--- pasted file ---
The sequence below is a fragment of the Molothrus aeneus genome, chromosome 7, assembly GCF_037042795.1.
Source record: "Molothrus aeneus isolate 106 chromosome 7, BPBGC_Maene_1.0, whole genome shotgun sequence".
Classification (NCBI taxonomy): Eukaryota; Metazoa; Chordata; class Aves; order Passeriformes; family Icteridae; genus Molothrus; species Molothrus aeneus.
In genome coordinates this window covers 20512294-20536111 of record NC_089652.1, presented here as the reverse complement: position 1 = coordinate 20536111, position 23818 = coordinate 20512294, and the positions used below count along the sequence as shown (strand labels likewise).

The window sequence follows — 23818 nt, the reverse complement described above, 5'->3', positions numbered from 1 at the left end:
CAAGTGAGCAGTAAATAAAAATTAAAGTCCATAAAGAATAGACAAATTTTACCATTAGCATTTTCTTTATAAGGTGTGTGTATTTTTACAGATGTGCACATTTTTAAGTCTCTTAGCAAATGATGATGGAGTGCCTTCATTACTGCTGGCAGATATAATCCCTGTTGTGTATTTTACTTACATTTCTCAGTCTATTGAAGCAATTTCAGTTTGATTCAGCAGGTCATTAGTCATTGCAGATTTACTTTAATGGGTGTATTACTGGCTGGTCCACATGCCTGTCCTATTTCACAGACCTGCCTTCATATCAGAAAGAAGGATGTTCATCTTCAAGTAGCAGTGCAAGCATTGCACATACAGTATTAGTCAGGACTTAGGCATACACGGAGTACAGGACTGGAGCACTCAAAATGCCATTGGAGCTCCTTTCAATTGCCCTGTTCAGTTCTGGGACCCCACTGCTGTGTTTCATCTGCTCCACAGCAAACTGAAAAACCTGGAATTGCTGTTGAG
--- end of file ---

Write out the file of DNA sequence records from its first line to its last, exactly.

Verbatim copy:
The sequence below is a fragment of the Molothrus aeneus genome, chromosome 7, assembly GCF_037042795.1.
Source record: "Molothrus aeneus isolate 106 chromosome 7, BPBGC_Maene_1.0, whole genome shotgun sequence".
Classification (NCBI taxonomy): Eukaryota; Metazoa; Chordata; class Aves; order Passeriformes; family Icteridae; genus Molothrus; species Molothrus aeneus.
In genome coordinates this window covers 20512294-20536111 of record NC_089652.1, presented here as the reverse complement: position 1 = coordinate 20536111, position 23818 = coordinate 20512294, and the positions used below count along the sequence as shown (strand labels likewise).

The window sequence follows — 23818 nt, the reverse complement described above, 5'->3', positions numbered from 1 at the left end:
CAAGTGAGCAGTAAATAAAAATTAAAGTCCATAAAGAATAGACAAATTTTACCATTAGCATTTTCTTTATAAGGTGTGTGTATTTTTACAGATGTGCACATTTTTAAGTCTCTTAGCAAATGATGATGGAGTGCCTTCATTACTGCTGGCAGATATAATCCCTGTTGTGTATTTTACTTACATTTCTCAGTCTATTGAAGCAATTTCAGTTTGATTCAGCAGGTCATTAGTCATTGCAGATTTACTTTAATGGGTGTATTACTGGCTGGTCCACATGCCTGTCCTATTTCACAGACCTGCCTTCATATCAGAAAGAAGGATGTTCATCTTCAAGTAGCAGTGCAAGCATTGCACATACAGTATTAGTCAGGACTTAGGCATACACGGAGTACAGGACTGGAGCACTCAAAATGCCATTGGAGCTCCTTTCAATTGCCCTGTTCAGTTCTGGGACCCCACTGCTGTGTTTCATCTGCTCCACAGCAAACTGAAAAACCTGGAATTGCTGTTGAG